It is possible that discussions around the analysis of the data gathered can breed more cynical citizens rather than activist citizens within the classroom. It is popular to suggest that idealist lessons are better incubators for vigorous change makers. I hazard to say that the later a learner meets with the harshness and convoluted nature of reality, the less likely she is to rebound and use the lesson as a positive stepping stone toward better decision making. Coupling the good with the bad, the sinister with the idyllic – so long as it is done in an environment of support and actualization – creates real-world scenarios that require real-world solutions.

Objectives

For this unit, educators will be able to achieve three goals. Utilizing a real-world problem – the energy efficiency of light bulbs – allows educators to engage learners in reading, analyzing, and critiquing current federal legislation. Additionally, educators can run the data gathering labs that demonstrate proper parameters for measuring data. Lastly, they will instruct learners in proper methods of analyzing data to establish acceptable luminous efficacy thresholds.

 

In response, this unit will allow learners to set a problem and map out a workable solution based on data they have gathered. At different times in the unit, learners will: measure the luminous efficacy of different light bulbs; chart that data of different measurements of energy efficiency and analyze that data to establish thresholds of effectiveness; solve problems using data they have generated through the labs; write energy policy based on their collected data; and finally analyze and discuss current energy efficiency legislation.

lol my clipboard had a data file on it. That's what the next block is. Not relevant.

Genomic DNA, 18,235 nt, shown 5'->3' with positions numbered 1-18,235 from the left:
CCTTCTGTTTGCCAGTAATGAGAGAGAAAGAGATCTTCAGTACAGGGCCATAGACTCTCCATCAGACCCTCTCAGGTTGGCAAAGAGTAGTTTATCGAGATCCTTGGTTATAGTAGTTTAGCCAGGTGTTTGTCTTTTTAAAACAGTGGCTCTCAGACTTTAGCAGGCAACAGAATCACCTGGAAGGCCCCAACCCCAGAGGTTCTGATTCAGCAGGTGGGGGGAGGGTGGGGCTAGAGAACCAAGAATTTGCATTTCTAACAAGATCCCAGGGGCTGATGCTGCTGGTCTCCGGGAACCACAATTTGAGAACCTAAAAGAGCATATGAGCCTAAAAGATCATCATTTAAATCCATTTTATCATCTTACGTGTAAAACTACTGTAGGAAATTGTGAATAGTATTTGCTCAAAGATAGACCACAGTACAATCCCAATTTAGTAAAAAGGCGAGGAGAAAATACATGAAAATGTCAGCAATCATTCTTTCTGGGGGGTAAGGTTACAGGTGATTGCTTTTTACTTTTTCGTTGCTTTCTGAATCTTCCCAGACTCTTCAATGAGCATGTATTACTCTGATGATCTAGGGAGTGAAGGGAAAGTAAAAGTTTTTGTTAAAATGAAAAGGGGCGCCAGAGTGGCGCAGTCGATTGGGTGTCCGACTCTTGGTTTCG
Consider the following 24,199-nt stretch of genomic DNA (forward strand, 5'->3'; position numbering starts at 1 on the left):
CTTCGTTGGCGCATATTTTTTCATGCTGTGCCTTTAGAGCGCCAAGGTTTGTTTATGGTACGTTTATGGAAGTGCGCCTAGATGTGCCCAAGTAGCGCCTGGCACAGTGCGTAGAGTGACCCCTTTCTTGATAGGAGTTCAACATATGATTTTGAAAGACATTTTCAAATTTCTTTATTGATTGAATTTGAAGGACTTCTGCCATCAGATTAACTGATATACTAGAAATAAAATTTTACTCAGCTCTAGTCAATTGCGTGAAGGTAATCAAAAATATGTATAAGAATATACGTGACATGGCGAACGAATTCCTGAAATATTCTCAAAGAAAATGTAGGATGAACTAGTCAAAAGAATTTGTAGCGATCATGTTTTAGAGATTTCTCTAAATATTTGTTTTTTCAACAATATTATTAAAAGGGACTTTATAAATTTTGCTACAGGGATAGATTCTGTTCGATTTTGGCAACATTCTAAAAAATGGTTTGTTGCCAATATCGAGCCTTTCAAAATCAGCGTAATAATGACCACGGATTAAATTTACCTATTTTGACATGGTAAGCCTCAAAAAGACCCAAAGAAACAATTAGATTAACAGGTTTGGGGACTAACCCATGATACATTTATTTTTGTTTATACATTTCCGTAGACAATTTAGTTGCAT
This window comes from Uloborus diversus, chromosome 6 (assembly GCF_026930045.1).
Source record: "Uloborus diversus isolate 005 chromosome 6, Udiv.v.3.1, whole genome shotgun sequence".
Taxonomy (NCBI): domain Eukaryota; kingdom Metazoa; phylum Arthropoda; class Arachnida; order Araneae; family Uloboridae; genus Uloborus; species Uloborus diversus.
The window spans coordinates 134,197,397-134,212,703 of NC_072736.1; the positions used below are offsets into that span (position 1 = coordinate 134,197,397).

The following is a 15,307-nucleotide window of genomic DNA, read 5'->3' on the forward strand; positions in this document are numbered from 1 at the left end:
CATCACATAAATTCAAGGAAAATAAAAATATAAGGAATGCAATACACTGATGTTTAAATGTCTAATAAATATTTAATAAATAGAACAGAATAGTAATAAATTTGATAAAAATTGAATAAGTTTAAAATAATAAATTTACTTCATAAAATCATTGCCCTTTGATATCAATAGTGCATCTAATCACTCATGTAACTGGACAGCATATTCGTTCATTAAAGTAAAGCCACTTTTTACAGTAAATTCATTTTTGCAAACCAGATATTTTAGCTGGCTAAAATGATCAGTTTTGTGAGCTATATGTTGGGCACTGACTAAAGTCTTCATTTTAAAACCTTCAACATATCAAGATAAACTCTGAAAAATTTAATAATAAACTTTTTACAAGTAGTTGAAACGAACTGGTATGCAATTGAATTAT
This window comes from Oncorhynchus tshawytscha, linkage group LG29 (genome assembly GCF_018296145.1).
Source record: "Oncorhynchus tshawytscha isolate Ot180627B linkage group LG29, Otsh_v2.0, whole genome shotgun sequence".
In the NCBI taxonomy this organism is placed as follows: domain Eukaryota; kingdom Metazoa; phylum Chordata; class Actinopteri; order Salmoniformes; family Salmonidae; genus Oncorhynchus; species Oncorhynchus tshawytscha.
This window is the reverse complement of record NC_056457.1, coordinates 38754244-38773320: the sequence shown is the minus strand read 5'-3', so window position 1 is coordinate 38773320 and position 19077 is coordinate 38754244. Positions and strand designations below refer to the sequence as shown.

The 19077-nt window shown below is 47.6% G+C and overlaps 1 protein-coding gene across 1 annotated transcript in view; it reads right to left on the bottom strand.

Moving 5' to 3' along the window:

Strategies

Flow Charts: Outlining the Problem-Solution Pipeline

 

As with all robots, the brain must be programmed to follow directions and actuate different outcomes based on the varied input of data. Creating flow charts for learners provides a visual program that they can follow while solving problems. The intention is for learners to realize that all problems do not have obvious solutions and that the process for solving problems usually entails many roadblocks.